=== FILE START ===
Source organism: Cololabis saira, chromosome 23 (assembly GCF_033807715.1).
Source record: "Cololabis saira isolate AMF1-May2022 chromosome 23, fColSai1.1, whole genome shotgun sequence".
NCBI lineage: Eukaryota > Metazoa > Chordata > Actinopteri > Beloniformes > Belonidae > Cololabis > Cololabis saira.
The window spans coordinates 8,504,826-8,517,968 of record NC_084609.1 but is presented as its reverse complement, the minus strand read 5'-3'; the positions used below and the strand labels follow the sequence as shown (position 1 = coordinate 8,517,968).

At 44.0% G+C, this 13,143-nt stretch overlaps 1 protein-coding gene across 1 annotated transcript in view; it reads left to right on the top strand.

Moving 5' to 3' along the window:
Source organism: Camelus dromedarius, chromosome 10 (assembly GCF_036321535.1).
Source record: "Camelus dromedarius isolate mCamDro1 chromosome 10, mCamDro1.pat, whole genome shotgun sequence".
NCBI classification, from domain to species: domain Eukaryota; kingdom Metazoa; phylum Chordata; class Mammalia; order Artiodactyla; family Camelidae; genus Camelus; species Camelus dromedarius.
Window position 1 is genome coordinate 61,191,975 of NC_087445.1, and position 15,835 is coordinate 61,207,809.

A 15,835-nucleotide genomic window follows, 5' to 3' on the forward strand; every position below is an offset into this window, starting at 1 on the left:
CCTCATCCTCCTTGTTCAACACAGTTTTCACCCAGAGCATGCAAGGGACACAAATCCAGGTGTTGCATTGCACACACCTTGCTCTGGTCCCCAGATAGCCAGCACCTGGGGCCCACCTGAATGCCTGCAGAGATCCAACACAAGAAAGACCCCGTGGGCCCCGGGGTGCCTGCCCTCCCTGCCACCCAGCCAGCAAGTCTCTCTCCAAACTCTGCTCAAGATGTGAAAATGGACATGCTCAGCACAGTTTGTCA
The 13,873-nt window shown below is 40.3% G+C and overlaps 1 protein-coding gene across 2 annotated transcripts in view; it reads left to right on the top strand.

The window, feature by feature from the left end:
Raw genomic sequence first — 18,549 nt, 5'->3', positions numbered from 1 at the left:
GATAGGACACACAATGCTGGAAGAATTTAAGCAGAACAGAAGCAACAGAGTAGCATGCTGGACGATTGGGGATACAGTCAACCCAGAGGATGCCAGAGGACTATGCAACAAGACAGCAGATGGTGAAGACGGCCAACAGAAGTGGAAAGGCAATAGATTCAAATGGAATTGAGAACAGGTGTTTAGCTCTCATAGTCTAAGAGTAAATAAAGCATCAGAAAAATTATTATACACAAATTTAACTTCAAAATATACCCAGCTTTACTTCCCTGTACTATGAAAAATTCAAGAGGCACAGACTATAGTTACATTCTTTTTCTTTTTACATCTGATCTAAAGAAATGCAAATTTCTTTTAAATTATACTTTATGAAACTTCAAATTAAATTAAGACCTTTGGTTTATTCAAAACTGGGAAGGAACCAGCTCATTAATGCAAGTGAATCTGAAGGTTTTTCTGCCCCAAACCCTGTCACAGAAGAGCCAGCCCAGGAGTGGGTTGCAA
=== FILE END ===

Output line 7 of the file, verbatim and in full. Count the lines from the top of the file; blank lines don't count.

Source organism: Camelus dromedarius, chromosome 10 (assembly GCF_036321535.1).